Additionally, doctors may also ask your preferred method of treatment depending on how many avenues can be taken to address your issue. Nonetheless, it is imperative that you consult a doctor for their expert opinion.

How Massage Therapy Can Treat TMJ Disorder

Massage therapy is widely used to help alleviate symptoms of this ailment, provided that your doctor has not advised against it. A survey conducted of around 200 people diagnosed with TMJ syndrome found that out of all the complementary and alternative medicine treatments, massage therapy was the most commonly opted for and also the most effective, as reported by the interviewees.

Another survey conducted in 2007 of 126 people with TMJ disorder also found that massage therapy was rated as the most effective aid to reducing and even relieving pain experienced in this ailment. More evidence from the research also suggests that massage therapy has helped improve jaw movement, reduce pain and clicking of the joint.

There are many different types and techniques of massages that can be used for this purpose. These include the following in addition to other forms of treatment:

  • Trigger Point Massage: In this style of massage therapy, the therapist will begin by applying very little pressure onto the tissues surrounding the source of pain and then gently massage over the affected area to relax the tensed-up muscles. Kneading motions are commonly used for this purpose, among other techniques.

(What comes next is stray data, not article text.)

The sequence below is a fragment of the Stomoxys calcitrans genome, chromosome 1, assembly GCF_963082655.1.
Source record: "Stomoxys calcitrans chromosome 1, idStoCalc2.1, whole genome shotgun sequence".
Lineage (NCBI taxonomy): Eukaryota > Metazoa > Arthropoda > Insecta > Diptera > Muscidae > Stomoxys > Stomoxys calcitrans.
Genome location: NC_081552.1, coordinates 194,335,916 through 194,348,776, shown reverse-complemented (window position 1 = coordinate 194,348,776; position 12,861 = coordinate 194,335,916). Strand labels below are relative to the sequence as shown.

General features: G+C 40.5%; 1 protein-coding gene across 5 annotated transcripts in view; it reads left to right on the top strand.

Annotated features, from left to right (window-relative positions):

• Friction Massage: For this style to work, the therapist will begin by identifying the masseter muscle, which is found along the jawline. Here, they will then apply pressure gently but at a constant pace using one or two fingers, as needed. It might take a few tries for them to locate the spot, for which it is important that you communicate how your jaw feels as they move forward.
  • Stretching Massage: This style of massage allows for the affected muscles to exercise themselves after they have been warmed up with a trigger point or a friction massage. The therapist will begin by placing their thumbs on the mandible muscles and then press them while they move the thumbs forwards and backward along the jawline. This motion should stretch the muscles away from the upper jaw.

The exciting part about these massages is that with a little bit of practice and care, you can even administer them to yourself or even your partners. The good news is that there are quite a few helpful and reliable guides on the internet that can help you do this responsibly.

In addition to massages, there are also jaw exercises that you can perform as a supplement to the at-home treatment of mild discomfort of the jaw and surrounding tissues. These include chin tucks, side to side, and front to front movements, among a few others.

However, we only recommend you do this if your condition is not too severe. Should you experience any discomfort while giving yourself a massage or while exercising your jaw, stop what you are doing and see a professional. Otherwise, you may risk doing further damage to your joint and surrounding tissues.

If you are in search of professional advice from massage therapists or wish to book an appointment after your doctor’s approval, visit Body of Beverly Hills Wellness for the best care in the area. You may learn more about our services and expertise at our website here:, or call us directly at 310-652-2099 should you require assistance urgently.

We at Body of Beverly Hills Wellness take special care to provide massage therapy in responsible and safe ways while ensuring that our clients experience no discomfort while in our care. So, call in and book an appointment at the earliest!